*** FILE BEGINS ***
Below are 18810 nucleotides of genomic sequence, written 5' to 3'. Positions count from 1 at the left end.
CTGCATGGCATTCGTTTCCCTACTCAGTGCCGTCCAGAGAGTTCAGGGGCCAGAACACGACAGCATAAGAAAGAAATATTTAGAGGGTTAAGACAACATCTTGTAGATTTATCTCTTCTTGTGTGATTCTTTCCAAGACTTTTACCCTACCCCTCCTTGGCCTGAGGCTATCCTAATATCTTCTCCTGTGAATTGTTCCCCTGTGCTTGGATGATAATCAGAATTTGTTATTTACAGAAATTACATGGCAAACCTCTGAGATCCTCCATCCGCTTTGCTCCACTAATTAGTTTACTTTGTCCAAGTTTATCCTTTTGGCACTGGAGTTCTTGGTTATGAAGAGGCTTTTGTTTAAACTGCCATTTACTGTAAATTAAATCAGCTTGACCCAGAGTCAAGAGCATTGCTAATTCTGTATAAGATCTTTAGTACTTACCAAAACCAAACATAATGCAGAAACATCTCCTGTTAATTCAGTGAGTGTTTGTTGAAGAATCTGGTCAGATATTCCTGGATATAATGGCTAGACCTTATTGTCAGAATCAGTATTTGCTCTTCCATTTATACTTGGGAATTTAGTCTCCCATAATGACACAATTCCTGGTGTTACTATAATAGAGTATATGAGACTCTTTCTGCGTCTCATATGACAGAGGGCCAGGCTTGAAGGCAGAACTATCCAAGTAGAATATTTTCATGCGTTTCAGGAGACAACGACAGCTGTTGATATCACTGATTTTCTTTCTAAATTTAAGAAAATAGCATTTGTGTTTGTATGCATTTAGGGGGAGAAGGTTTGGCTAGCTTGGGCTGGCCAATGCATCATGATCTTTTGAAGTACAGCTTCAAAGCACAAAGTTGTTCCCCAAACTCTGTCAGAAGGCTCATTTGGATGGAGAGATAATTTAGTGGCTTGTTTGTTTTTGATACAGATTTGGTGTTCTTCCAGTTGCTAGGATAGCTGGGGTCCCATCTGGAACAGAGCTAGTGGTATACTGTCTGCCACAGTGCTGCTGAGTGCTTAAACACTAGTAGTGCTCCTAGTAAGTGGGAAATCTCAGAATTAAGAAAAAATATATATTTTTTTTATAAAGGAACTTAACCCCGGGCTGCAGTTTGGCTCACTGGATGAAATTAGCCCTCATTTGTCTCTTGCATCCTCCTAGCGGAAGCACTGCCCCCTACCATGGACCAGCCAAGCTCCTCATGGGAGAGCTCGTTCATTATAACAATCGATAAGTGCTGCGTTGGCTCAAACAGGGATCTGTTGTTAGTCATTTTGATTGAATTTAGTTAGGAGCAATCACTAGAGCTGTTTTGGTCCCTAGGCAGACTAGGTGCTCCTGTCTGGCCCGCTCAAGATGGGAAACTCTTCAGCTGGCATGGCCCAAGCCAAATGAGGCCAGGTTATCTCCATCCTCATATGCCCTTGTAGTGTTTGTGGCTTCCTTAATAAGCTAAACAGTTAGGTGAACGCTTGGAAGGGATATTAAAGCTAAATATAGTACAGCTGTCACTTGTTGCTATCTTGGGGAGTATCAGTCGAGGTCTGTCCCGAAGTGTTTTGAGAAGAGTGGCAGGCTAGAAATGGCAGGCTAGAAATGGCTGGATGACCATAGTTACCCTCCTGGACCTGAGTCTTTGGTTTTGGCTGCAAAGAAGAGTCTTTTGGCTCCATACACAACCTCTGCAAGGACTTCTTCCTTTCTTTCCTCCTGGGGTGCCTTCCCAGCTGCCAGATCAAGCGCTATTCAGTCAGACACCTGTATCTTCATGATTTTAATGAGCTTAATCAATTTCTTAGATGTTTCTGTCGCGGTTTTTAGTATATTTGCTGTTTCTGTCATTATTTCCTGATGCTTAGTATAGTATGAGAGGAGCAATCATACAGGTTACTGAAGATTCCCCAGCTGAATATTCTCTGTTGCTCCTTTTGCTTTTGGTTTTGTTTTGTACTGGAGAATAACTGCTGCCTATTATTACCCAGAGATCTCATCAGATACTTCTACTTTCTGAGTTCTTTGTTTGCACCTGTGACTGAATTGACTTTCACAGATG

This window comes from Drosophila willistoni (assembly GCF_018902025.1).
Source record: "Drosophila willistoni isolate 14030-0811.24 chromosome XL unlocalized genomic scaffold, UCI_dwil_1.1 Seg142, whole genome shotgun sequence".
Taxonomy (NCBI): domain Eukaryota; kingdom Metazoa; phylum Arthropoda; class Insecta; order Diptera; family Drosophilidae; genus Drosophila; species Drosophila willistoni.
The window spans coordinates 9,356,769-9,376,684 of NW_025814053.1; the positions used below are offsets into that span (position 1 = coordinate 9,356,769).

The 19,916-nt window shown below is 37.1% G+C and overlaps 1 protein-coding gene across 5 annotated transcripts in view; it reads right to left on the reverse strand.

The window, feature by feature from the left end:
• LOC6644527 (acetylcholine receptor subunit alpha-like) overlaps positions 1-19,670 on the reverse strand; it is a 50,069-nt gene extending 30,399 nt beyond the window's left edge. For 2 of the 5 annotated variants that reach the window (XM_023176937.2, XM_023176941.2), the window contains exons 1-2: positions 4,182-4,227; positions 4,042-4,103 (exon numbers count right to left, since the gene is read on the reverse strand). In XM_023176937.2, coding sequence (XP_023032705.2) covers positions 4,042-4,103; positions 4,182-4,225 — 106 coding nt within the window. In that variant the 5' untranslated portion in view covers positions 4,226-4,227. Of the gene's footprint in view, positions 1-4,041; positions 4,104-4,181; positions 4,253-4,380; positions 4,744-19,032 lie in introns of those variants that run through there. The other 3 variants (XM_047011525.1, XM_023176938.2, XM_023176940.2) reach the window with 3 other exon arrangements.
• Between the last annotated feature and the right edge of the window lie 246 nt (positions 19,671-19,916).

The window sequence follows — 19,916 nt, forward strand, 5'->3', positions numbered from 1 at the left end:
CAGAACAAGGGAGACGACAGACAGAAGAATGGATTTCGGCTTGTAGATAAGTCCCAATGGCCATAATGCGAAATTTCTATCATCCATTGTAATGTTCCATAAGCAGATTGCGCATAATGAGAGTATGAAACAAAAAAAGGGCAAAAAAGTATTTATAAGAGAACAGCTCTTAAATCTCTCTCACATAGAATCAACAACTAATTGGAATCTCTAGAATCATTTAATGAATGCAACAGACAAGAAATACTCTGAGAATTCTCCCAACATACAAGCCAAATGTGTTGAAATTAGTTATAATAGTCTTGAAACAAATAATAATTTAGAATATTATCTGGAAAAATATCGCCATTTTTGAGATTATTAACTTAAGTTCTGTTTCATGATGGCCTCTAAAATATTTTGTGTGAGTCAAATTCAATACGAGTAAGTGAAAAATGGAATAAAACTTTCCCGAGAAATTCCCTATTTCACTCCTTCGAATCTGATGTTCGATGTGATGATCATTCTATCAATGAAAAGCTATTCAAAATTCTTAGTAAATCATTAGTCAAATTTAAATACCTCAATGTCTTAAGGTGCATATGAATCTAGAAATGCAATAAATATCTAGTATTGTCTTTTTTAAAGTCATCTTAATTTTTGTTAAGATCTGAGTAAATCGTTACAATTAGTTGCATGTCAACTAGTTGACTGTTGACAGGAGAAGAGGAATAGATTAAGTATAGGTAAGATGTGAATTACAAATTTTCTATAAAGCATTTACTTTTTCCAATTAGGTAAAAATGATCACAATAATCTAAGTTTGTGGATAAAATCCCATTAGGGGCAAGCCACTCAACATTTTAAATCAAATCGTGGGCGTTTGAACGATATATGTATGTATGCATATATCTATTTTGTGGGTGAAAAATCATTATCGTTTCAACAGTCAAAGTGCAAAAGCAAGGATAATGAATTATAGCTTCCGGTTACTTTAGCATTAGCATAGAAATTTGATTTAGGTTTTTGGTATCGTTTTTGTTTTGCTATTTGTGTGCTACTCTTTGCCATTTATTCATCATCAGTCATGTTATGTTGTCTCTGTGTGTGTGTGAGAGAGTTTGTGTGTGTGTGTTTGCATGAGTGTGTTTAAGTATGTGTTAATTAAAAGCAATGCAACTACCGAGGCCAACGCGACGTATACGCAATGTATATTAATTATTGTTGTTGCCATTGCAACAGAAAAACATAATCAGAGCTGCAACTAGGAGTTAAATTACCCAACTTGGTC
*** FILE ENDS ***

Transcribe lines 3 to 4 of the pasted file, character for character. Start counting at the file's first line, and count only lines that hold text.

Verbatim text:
This window comes from Drosophila willistoni (assembly GCF_018902025.1).
Source record: "Drosophila willistoni isolate 14030-0811.24 chromosome XL unlocalized genomic scaffold, UCI_dwil_1.1 Seg142, whole genome shotgun sequence".